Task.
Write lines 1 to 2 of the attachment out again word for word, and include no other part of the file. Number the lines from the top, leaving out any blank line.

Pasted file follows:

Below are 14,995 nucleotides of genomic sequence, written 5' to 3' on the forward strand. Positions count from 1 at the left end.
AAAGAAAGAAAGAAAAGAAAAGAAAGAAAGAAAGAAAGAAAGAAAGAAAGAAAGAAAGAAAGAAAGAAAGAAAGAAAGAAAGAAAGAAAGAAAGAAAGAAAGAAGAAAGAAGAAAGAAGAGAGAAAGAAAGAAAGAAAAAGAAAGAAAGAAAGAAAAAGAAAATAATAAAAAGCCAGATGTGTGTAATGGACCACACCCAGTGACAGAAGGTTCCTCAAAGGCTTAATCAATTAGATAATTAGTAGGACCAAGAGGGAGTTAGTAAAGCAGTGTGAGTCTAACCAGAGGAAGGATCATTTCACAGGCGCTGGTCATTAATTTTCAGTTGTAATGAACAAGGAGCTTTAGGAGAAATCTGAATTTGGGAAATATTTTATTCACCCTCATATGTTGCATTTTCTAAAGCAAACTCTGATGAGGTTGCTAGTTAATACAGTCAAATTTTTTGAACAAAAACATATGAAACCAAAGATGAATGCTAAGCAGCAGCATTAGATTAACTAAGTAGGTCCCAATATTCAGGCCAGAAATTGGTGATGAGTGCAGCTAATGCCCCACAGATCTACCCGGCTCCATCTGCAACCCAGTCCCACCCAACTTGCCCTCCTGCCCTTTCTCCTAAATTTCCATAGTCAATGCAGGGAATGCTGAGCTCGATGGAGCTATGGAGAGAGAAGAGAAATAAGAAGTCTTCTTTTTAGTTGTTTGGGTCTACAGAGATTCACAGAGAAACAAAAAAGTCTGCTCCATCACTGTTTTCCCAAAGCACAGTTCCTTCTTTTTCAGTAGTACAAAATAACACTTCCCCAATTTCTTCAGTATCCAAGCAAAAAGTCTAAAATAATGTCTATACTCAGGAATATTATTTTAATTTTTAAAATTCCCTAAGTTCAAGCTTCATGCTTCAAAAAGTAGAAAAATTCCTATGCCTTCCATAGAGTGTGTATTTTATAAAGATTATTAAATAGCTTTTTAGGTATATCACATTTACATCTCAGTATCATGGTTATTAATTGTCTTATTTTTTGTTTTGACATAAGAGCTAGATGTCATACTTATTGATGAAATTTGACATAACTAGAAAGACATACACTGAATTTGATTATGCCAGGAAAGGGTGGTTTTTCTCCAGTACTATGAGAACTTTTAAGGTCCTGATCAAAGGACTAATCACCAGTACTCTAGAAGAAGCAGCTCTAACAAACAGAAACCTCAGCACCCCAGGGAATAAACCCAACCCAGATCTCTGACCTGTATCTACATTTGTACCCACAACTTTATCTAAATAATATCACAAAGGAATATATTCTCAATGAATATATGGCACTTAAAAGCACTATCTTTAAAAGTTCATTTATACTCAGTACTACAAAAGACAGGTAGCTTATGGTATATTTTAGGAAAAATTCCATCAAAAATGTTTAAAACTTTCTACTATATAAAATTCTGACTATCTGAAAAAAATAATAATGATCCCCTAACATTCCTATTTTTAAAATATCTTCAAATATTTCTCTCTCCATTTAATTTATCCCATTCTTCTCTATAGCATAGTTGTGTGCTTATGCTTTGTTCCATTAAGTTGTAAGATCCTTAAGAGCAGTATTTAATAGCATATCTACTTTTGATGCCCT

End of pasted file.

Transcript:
Below are 14,995 nucleotides of genomic sequence, written 5' to 3' on the forward strand. Positions count from 1 at the left end.
AAAGAAAGAAAGAAAAGAAAAGAAAGAAAGAAAGAAAGAAAGAAAGAAAGAAAGAAAGAAAGAAAGAAAGAAAGAAAGAAAGAAAGAAAGAAAGAAAGAAAGAAGAAAGAAGAAAGAAGAGAGAAAGAAAGAAAGAAAAAGAAAGAAAGAAAGAAAAAGAAAATAATAAAAAGCCAGATGTGTGTAATGGACCACACCCAGTGACAGAAGGTTCCTCAAAGGCTTAATCAATTAGATAATTAGTAGGACCAAGAGGGAGTTAGTAAAGCAGTGTGAGTCTAACCAGAGGAAGGATCATTTCACAGGCGCTGGTCATTAATTTTCAGTTGTAATGAACAAGGAGCTTTAGGAGAAATCTGAATTTGGGAAATATTTTATTCACCCTCATATGTTGCATTTTCTAAAGCAAACTCTGATGAGGTTGCTAGTTAATACAGTCAAATTTTTTGAACAAAAACATATGAAACCAAAGATGAATGCTAAGCAGCAGCATTAGATTAACTAAGTAGGTCCCAATATTCAGGCCAGAAATTGGTGATGAGTGCAGCTAATGCCCCACAGATCTACCCGGCTCCATCTGCAACCCAGTCCCACCCAACTTGCCCTCCTGCCCTTTCTCCTAAATTTCCATAGTCAATGCAGGGAATGCTGAGCTCGATGGAGCTATGGAGAGAGAAGAGAAATAAGAAGTCTTCTTTTTAGTTGTTTGGGTCTACAGAGATTCACAGAGAAACAAAAAAGTCTGCTCCATCACTGTTTTCCCAAAGCACAGTTCCTTCTTTTTCAGTAGTACAAAATAACACTTCCCCAATTTCTTCAGTATCCAAGCAAAAAGTCTAAAATAATGTCTATACTCAGGAATATTATTTTAATTTTTAAAATTCCCTAAGTTCAAGCTTCATGCTTCAAAAAGTAGAAAAATTCCTATGCCTTCCATAGAGTGTGTATTTTATAAAGATTATTAAATAGCTTTTTAGGTATATCACATTTACATCTCAGTATCATGGTTATTAATTGTCTTATTTTTTGTTTTGACATAAGAGCTAGATGTCATACTTATTGATGAAATTTGACATAACTAGAAAGACATACACTGAATTTGATTATGCCAGGAAAGGGTGGTTTTTCTCCAGTACTATGAGAACTTTTAAGGTCCTGATCAAAGGACTAATCACCAGTACTCTAGAAGAAGCAGCTCTAACAAACAGAAACCTCAGCACCCCAGGGAATAAACCCAACCCAGATCTCTGACCTGTATCTACATTTGTACCCACAACTTTATCTAAATAATATCACAAAGGAATATATTCTCAATGAATATATGGCACTTAAAAGCACTATCTTTAAAAGTTCATTTATACTCAGTACTACAAAAGACAGGTAGCTTATGGTATATTTTAGGAAAAATTCCATCAAAAATGTTTAAAACTTTCTACTATATAAAATTCTGACTATCTGAAAAAAATAATAATGATCCCCTAACATTCCTATTTTTAAAATATCTTCAAATATTTCTCTCTCCATTTAATTTATCCCATTCTTCTCTATAGCATAGTTGTGTGCTTATGCTTTGTTCCATTAAGTTGTAAGATCCTTAAGAGCAGTATTTAATAGCATATCTACTTTTGATGCCCT